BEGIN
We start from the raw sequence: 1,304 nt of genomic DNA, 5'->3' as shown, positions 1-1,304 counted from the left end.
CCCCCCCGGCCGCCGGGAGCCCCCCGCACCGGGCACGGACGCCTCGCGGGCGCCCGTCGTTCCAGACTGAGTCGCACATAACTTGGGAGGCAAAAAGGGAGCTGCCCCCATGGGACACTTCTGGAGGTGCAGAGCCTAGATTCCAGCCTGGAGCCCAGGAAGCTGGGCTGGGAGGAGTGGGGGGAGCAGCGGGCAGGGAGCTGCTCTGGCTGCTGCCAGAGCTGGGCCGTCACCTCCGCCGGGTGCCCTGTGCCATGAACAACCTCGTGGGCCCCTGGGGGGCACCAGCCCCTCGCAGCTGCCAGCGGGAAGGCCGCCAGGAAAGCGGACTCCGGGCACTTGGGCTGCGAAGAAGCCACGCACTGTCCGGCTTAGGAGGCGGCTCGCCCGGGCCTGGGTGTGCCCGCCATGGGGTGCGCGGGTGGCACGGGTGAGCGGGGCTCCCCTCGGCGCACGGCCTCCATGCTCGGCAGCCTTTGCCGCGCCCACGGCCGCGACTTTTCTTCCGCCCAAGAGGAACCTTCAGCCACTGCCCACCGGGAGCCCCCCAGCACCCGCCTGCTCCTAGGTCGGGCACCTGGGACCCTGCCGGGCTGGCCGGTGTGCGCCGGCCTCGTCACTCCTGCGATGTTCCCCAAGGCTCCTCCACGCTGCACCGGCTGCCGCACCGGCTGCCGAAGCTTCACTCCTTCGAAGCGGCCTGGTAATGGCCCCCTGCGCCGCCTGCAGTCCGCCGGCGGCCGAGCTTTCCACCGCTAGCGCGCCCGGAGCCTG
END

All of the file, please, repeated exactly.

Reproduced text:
We start from the raw sequence: 1,304 nt of genomic DNA, 5'->3' as shown, positions 1-1,304 counted from the left end.
CCCCCCCGGCCGCCGGGAGCCCCCCGCACCGGGCACGGACGCCTCGCGGGCGCCCGTCGTTCCAGACTGAGTCGCACATAACTTGGGAGGCAAAAAGGGAGCTGCCCCCATGGGACACTTCTGGAGGTGCAGAGCCTAGATTCCAGCCTGGAGCCCAGGAAGCTGGGCTGGGAGGAGTGGGGGGAGCAGCGGGCAGGGAGCTGCTCTGGCTGCTGCCAGAGCTGGGCCGTCACCTCCGCCGGGTGCCCTGTGCCATGAACAACCTCGTGGGCCCCTGGGGGGCACCAGCCCCTCGCAGCTGCCAGCGGGAAGGCCGCCAGGAAAGCGGACTCCGGGCACTTGGGCTGCGAAGAAGCCACGCACTGTCCGGCTTAGGAGGCGGCTCGCCCGGGCCTGGGTGTGCCCGCCATGGGGTGCGCGGGTGGCACGGGTGAGCGGGGCTCCCCTCGGCGCACGGCCTCCATGCTCGGCAGCCTTTGCCGCGCCCACGGCCGCGACTTTTCTTCCGCCCAAGAGGAACCTTCAGCCACTGCCCACCGGGAGCCCCCCAGCACCCGCCTGCTCCTAGGTCGGGCACCTGGGACCCTGCCGGGCTGGCCGGTGTGCGCCGGCCTCGTCACTCCTGCGATGTTCCCCAAGGCTCCTCCACGCTGCACCGGCTGCCGCACCGGCTGCCGAAGCTTCACTCCTTCGAAGCGGCCTGGTAATGGCCCCCTGCGCCGCCTGCAGTCCGCCGGCGGCCGAGCTTTCCACCGCTAGCGCGCCCGGAGCCTG